3) The Saudis have quietly increased their reserve transparency. A few years back they started reporting their full reserve portfolio—not just a narrow liquidity tranche—in the IMF’s international financial statistics. And recently they signed on to the Special Data Dissemination Standard (SDDS) disclosure standards. The times are a-changing. The Saudis here are acting more like other countries, making it a bit easier to treat Saudis a bit more like other countries.
4) The original reason for the aggregation of Asian oil has long disappeared. Ted Truman of Peterson is absolutely right on this. The “Asian oil” category was a relic of the ‘70s and early ‘80s. And it is quite clear that the actual U.S. custodial holdings were not hiding any real secret, and releasing the data would not move markets. The reality was that even with the data aggregation, the Gulf was not making heavy use of U.S. custodians. The Saudis at their peak had close to $750 billion in reserves. The Kuwait Investment Authority likely has around half a trillion in foreign assets. Abu Dhabi’s various funds are comparable if not larger in size. Qatar built up a significant sovereign wealth fund. All peg to the dollar, more or less. Yet the survey data never showed much more than half a trillion in U.S. custodial holdings—split roughly equally between Treasuries and equities. If you do the math, the U.S. data never held the secret to the Gulf’s portfolio.
Now my question for the foreign policy specialists: did this modest shift in Treasury policy require a broader shift in U.S. policy toward Saudi Arabia, or was this something that the broader foreign policy community did not care that much about?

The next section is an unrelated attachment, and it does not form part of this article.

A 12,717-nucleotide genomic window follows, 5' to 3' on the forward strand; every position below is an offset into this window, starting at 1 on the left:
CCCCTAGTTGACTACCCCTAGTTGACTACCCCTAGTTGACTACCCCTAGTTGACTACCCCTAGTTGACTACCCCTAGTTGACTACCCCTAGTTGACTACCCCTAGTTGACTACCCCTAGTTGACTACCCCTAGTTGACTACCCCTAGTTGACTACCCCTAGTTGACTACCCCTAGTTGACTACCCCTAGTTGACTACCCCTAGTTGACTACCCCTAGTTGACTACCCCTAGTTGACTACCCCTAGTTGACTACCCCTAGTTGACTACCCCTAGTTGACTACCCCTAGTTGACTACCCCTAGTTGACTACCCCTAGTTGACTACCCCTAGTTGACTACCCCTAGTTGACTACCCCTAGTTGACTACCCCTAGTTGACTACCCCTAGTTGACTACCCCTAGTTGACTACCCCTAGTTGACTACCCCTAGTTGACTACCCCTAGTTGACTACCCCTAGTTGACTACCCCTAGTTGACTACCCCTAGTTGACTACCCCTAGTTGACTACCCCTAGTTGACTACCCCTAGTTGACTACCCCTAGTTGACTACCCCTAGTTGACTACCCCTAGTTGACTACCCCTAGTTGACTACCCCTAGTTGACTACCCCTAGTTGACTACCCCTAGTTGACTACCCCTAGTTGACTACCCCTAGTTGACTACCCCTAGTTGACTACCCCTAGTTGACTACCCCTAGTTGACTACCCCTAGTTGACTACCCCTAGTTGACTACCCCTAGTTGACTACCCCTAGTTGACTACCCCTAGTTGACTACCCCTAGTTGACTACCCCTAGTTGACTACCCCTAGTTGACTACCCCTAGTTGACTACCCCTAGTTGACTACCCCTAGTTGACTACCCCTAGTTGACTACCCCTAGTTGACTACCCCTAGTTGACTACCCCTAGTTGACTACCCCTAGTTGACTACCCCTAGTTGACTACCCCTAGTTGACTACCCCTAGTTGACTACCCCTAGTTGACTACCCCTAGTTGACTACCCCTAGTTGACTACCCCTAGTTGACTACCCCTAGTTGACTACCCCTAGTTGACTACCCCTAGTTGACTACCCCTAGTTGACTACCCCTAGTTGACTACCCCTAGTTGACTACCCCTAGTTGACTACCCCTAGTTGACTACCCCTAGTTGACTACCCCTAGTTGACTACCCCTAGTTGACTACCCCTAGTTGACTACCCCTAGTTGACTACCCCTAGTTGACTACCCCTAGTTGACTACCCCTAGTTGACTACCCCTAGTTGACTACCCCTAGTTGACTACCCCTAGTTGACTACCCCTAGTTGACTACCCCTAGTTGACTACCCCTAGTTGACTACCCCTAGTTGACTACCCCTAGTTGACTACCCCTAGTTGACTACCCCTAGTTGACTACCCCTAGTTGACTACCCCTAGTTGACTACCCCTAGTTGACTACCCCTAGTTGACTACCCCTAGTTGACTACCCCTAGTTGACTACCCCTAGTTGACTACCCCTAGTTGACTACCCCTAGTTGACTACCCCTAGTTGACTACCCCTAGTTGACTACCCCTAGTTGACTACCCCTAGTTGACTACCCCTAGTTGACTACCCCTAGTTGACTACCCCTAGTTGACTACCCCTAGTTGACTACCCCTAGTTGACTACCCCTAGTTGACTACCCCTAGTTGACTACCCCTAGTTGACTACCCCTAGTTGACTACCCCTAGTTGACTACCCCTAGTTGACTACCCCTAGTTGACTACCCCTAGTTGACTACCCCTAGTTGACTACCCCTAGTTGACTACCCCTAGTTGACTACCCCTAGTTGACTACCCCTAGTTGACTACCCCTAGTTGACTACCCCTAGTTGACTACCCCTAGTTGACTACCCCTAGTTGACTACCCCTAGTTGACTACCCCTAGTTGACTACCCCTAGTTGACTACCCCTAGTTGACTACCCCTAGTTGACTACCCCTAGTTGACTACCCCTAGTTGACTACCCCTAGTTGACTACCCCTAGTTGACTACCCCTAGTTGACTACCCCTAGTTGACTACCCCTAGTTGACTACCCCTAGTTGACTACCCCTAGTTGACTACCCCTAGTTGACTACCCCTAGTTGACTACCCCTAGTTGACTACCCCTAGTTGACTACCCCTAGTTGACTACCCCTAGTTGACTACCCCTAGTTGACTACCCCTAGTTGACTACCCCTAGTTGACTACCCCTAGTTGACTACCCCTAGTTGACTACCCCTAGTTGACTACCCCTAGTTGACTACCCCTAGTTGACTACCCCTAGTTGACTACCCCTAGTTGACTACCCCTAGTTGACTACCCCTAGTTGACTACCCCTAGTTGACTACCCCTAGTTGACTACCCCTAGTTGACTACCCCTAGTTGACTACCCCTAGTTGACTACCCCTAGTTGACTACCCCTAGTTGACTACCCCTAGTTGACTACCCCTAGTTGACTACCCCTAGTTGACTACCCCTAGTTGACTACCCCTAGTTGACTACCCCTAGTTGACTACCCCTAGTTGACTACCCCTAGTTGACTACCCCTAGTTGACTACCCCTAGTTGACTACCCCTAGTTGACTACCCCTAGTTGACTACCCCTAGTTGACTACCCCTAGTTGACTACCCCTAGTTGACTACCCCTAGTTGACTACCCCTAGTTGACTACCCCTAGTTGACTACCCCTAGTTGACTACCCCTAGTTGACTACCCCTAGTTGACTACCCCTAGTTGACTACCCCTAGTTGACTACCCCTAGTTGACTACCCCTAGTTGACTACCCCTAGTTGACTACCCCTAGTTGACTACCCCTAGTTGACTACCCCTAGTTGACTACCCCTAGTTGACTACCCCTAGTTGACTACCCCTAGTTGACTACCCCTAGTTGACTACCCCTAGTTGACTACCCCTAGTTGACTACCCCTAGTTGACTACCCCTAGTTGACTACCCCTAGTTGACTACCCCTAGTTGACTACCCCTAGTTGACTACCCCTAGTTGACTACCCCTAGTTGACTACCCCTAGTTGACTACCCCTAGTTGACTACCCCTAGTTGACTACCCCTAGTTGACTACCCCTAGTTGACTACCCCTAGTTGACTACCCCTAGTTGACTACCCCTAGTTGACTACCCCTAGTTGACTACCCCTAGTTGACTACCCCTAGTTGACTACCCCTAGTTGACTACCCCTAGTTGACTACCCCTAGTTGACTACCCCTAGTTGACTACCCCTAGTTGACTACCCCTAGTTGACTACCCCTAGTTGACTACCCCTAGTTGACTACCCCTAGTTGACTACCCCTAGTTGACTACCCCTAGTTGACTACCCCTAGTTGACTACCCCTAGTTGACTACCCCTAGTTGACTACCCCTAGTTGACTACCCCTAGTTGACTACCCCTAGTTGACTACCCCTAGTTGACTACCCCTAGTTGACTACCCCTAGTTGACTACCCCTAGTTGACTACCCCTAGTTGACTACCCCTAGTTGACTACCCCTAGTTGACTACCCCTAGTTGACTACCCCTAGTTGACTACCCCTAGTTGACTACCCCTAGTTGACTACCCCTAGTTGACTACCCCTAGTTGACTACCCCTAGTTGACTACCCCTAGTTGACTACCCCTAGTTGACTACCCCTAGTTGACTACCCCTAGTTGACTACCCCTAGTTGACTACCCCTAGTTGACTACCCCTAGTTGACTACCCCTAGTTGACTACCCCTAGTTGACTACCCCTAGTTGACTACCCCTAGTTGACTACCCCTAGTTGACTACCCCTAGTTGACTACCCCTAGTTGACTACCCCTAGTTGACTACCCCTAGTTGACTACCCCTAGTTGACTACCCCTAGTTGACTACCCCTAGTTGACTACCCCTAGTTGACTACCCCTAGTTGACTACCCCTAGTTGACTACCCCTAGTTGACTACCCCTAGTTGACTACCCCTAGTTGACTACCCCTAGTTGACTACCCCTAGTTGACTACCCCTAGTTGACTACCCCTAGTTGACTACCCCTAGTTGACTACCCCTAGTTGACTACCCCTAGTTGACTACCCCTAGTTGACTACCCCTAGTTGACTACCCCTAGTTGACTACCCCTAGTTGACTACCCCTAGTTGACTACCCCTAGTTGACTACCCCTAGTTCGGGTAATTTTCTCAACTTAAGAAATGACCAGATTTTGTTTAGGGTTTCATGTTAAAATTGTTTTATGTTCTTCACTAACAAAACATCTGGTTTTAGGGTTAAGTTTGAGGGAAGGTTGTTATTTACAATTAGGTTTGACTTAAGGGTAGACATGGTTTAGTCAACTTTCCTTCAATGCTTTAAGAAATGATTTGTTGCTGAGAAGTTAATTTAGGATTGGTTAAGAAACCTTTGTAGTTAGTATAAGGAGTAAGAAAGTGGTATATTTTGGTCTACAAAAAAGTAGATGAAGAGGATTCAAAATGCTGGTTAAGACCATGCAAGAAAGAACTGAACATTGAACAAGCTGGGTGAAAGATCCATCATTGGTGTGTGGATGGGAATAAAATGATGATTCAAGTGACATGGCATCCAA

Drezner’s third question: “Given Saudi Arabia’s myriad political and economic difficulties, what can we divine from this information?”
Not much. The change in headline reserves, and the change in the “fiscal reserves” that SAMA reports monthly matter much more than the details of the Saudi portfolio. The basic challenge for the Saudis is that spending now significantly exceeds current revenues, and will for a long time barring a further increase in the price of oil. Imports are also higher than can be supported by current export revenues. The underlying gap has to be closed by running down reserves, selling off assets, or borrowing from the rest of the world. And the size of the gap is quite different if the long-run price of oil is $40 versus $60.
Saudi Arabia’s current account breakeven oil price (the external break even is the price where imports and exports balance) looks to have been around $70 in 2015, a bit higher than the IMF estimated.
While I am on the topic of the world’s biggest exporter of oil, one final thought:
Shouldn’t Saudi Arabia figure out how it plans to tax oil production before it tries to privatize Aramco, even in part? Most oil exporters that allow private production out of low cost fields have a production tax, and many also have an export tax. Some have a corporate income tax as well. Yes, this means acknowledging that oil supports the budget and will continue to do so for some time, but managing oil revenue dependence is part of life as an oil exporter.